Tell Me How This Ends: Restoring American Power in the 21st Century

Summary:  Guest author Mike Few looks at America’s broken observation-orientation-decision-action loop, and proposes a three-program for reform.


Tell Me How This Ends:
Restoring American Power in the 21st Century

By Mike Few

Many posts on the FM website speak extensively about America’s Decline and broken OODA Loops. If his assessments are accurate, then what must be done to fix our internal problems?

The answer may lie in the Observe Function of Boyd’s OODA loop, changing the way that we see ourselves and the world. But, changing the broken Observe Function is not easy. It requires brutal honesty and a willingness to change. Above all, it requires us to listen to some hard truths.

Today, we feel a need to “fix” the Syria and Iran problems. Last year, it was Yemen and Libya. Next year, it’ll probably be Mexico and China. Why do we feel the need to solve the world’s problems when they do not directly affect our national security? Why haven’t we had a period of introspection to determine why we lost the wars in Iraq and Afghanistan?

It starts with how we observe the world. Since 9/11, the American public has been afraid of the terrorist bogeymen, a distraction from actually facing the real problems of the 21st Century. These problems include but are not limited to water shortages, energy shortages, rise of the rest, decline of the American middle class, crisis of the nation-state, rise of the transnational companies, and the burgeoning of the megabank.

So, what do we do? How do we even begin to untangle ourselves from this mess without risking another decade of war and decline? I’ve long thought that we need a twelve step program. Perhaps we’ll call it Superpowers Anonymous. Following along those lines, we must start by changing the way that we observe the world. Below are some steps that we can take.

First, we have to understand ourselves.

Max Weber’s The Protestant Ethic and the Spirit of Capitalism, Reinhold Niebuhr’s Moral Man and Immoral Society: A Study of Ethics and Politic, and Ralph Waldo Emerson’s On Nature are good starts. All three of these thinkers spent their lives trying to understand the American Ethos, and they helped to build the character, culture, and soul of the United States in the 20th Century.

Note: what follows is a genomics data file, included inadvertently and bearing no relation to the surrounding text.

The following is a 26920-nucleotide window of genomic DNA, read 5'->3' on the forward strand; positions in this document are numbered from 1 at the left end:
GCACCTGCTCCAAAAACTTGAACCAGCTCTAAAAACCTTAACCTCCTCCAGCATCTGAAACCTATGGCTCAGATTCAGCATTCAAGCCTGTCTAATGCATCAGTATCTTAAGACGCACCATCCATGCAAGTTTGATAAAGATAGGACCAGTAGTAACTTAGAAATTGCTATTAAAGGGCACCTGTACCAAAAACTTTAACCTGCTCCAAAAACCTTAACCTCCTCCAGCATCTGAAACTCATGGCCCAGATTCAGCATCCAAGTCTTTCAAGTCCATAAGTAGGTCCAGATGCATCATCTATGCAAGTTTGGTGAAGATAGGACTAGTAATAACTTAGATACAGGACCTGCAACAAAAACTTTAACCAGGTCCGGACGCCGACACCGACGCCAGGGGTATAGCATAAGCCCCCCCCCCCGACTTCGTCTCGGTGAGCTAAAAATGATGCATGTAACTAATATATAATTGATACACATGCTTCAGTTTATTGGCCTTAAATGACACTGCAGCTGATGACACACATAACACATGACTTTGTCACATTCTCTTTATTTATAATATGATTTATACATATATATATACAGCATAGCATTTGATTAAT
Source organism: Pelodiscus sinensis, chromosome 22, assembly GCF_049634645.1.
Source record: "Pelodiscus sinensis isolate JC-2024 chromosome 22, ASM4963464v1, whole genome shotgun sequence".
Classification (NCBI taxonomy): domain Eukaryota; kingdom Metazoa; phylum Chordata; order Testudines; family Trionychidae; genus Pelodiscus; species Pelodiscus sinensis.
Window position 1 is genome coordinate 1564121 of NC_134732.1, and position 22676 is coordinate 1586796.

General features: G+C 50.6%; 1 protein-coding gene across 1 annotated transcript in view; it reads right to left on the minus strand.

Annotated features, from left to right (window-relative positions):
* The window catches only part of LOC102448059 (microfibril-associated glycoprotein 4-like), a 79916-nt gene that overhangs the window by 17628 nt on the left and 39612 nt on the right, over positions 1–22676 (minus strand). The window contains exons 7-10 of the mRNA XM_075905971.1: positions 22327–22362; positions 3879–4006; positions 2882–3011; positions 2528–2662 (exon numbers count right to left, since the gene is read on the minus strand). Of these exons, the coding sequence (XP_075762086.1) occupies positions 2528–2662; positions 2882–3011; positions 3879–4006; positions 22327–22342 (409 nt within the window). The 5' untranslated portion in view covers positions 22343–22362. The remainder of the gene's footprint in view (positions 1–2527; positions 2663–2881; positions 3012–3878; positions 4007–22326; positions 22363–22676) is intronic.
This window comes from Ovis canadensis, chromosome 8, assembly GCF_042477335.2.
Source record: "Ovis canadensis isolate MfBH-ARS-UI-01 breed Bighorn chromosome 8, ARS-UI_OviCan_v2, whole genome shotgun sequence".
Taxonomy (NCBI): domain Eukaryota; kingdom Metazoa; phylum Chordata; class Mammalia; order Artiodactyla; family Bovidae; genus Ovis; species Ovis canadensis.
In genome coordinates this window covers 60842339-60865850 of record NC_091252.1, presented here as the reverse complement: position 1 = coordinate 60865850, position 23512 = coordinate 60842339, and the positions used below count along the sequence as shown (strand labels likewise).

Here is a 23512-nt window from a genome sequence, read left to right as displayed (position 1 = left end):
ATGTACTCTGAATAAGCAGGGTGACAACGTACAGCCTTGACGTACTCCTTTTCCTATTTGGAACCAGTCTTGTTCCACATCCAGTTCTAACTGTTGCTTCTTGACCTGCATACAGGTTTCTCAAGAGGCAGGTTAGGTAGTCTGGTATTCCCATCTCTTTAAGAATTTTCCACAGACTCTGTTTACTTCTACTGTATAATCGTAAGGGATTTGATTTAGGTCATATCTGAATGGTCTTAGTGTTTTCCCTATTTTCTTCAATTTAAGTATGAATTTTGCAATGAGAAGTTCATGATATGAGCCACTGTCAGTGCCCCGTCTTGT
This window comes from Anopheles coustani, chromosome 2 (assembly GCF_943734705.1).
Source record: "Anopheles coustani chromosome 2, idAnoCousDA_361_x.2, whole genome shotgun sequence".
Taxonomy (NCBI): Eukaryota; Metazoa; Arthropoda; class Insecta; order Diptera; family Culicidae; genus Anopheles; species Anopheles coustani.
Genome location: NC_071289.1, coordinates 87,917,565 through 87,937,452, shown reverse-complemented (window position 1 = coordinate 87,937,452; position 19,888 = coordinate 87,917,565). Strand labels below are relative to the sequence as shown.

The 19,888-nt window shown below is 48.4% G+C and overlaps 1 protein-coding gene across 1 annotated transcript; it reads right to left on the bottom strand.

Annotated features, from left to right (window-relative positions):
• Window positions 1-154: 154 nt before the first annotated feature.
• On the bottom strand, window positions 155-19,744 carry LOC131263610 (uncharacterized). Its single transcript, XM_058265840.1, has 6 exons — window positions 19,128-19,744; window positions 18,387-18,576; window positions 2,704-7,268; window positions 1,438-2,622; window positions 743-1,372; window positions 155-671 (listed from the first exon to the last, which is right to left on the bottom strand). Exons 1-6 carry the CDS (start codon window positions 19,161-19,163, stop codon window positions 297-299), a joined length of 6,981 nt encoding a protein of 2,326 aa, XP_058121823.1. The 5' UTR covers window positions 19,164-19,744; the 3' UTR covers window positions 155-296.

So, how do we define ourselves today? If we look in the mirror, what do we see? How are we acting towards our family and our neighbors? Does our self-image match our words and deeds?

{See this post about this first step, looking at the man in the mirror}

Second, we have to better understand our history.

It seems that there is a fairy tale image of America’s founding and rise as a superpower. One is which we were always the good guys fighting the bad guys — Indians, English, Mexican bandits, Germans, Japanese, Communist, and terrorists. But our history is replete with atrocious behavior with how we have treated other people. In order to learn from our past and move on, then we must recognize where we have been. Otherwise, these fairy tales will continue to skew our vision.

{Our faux history has been described in many posts; see them listed here}

Third, we have to attempt to understand the rest of the world.

As Jesus preached,

“Why do you look at the speck of sawdust in your brother’s eye and pay no attention to the plank in your own eye? How can you say to your brother, ‘Let me take the speck out of your eye,’ when all the time there is a plank in your own eye? You hypocrite, first take the plank out of your own eye, and then you will see clearly to remove the speck from your brother’s eye.” (Matthew 7:1-5)

Have we followed this mantra over the last sixty years, or have we attempted to force our beliefs on everyone else? Have we taken the time to understand our neighbors, or are we too quick to tell them what they should be and how they should think?
If we can successfully navigate through these three steps, then we may begin to clearly see the world with an unbroken Observe Function. With clear eyes, it is much easier to orient!